Yale School of Drama

When Danilo Gambini moved to New Haven from Brazil in 2016, he went to New York to see the musical Fun Home. The production had just won five Tony Awards—including one for best musical—and Gambini could only get standing room tickets. For the first ten or so minutes of the show, he watched in confusion. Then, the protagonist Alison turned to the audience and said, “My Dad and I both grew up in the same / small Pennsylvania town / And he was gay / And I was gay / And he killed himself / And I… became a lesbian cartoonist.”

From that line, Gambini was hooked. When the show ended and people began to file out of the theatre, he sat down on the floor, alone, and cried for ten minutes. Fun Home has been stuck inside him ever since. Now, three years later, Gambini is a third-year M.F.A. candidate at Yale School of Drama directing Fun Home as his thesis show. The production will run from December 14th to December 20th at the University Theatre.

Fun Home the musical is adapted from Alison Bechdel’s graphic novel of the same name. It tells the true story of Bechdel’s complicated relationship with her closeted father Bruce, her journey of coming to terms with her own sexuality, and her father’s eventual suicide.

The story has three different narrative lines. Adult Alison is a graphic novelist struggling to understand the mystery of her past as she writes a memoir. Small Alison is navigating an often abusive relationship with her father, who oppresses her gender expression as she begins to understand her sexuality. And Medium Alison is in college, falling in love for the first time and eventually coming out as lesbian.

In the Yale Production, third year acting M.F.A. candidates Eli Pauley and JJ McGlone will star as Alison and Bruce, respectively. Pauley and McGlone describe Fun Home as vulnerable, messy, and tragic. Before being assigned his role, McGlone said he “didn’t really know how bleak the story was and how fucked up things were.” He added, “It’s dark, man. I kill myself at the end of the play. What we’re doing to each other on stage is not the shiny side of humanity.”

Fiercely closeted, Bruce’s repressed sexuality leads him to cruelly lash out against his family. While many of his actions may make it hard for some viewers to sympathize with him, McGlone finds a balance between holding him accountable and understanding he was a gay man in an unwelcoming world. “It’s tragic what he did to his family and it’s tragic what the world did to him,” he said.

As Pauley prepared for her role, she connected with Alison’s quest to find order and meaning in her past. “In order to move forward, you have to go backwards,” Pauley said. “You have to look at the things that have been living inside of you that you’re kind of ignoring.”

Gambini’s production of Fun Home utilizes different levels of theatricality to explore this concept of memory. The set is designed to be Alison’s memory palace—a physical space in her mind that stores her memories. Alison’s memory palace is her childhood home, which was a Victorian funeral home her dad owned and was obsessed with redesigning and curating. But, as Gambini points out, Alison’s mental recreation of her home is not necessarily her actual home; it is just her memory of it. The walls of the set are painted in the same light blue as the ink Bechdel uses in her graphic novel.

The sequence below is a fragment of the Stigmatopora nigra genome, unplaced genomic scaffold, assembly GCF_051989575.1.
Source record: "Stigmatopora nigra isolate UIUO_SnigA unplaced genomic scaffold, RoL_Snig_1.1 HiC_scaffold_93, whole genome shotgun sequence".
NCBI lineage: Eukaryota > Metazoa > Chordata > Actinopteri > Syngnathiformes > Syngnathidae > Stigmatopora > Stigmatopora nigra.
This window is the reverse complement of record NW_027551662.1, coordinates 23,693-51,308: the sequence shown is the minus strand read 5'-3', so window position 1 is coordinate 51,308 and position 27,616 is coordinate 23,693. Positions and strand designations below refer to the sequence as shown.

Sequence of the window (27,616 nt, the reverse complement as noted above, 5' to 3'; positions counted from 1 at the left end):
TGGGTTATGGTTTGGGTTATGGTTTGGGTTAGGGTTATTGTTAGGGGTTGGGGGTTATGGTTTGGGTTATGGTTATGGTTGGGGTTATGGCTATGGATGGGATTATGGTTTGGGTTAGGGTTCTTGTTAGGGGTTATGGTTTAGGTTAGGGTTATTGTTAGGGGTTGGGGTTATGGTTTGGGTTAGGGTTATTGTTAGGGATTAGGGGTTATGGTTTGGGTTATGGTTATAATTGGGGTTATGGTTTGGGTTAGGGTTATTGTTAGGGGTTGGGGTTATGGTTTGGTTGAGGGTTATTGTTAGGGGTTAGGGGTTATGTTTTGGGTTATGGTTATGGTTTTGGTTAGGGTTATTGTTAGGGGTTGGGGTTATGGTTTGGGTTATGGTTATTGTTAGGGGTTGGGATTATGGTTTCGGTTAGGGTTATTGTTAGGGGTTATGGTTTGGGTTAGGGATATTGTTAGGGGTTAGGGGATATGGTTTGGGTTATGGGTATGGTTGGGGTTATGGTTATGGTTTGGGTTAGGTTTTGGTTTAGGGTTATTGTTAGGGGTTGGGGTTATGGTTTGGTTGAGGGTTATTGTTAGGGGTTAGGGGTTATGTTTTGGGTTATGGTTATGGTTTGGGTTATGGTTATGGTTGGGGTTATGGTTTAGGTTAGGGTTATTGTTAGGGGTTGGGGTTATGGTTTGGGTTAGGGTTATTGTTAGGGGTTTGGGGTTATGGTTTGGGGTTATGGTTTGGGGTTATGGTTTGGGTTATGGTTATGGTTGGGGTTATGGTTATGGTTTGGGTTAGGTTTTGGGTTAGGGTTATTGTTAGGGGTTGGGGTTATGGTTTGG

For the majority of the play, adult Alison and Bruce do not directly interact with each other. Alison does not have an active stage role, and she mostly stands off to the side as her memories unfold before her. This is an especially tragic place for Alison to occupy—she is the only character onstage who knows what is going to happen. She knows that her father will eventually kill himself, but she is helpless to change anything. All she can do is watch.

In the climax of the play, though, Alison and Bruce come together on stage and share a song. This is one of the moments Pauley is most excited about. “It’s such a beautiful song,” she said. “We both have a lot to play with because we’re both in two different worlds trying to have one conversation.”

“That number’s really trippy because I, as Bruce, have never met this version of my daughter yet because she’s in the future … Eli [Pauley] and I are on stage together for the whole show but not looking or talking to each other,” McGlone added.

While Alison and Bruce are certainly tragic characters, the entire show is not bleak, and several of the musical numbers are uplifting. McGlone refers to himself and Pauley as “the rainclouds of doom of the show,” but promises “there are really fun moments that don’t involve us.”

For Gambini, the heart of the show is one scene in which Small Alison sees a woman she calls an “old-school butch.” In Gambini’s words, this “triggers something in [Small Alison’s] heart and her soul, this deep identification that she cannot really understand at the moment.” This is the incredible power of representation. And this is what Gambini thinks Fun Home is all about: “This kid going through this whole shift, this seismic shift of her understanding of gender, gender expression, and love… and happiness.”

Andrew Kornfeld | andrew.kornfeld@yale.edu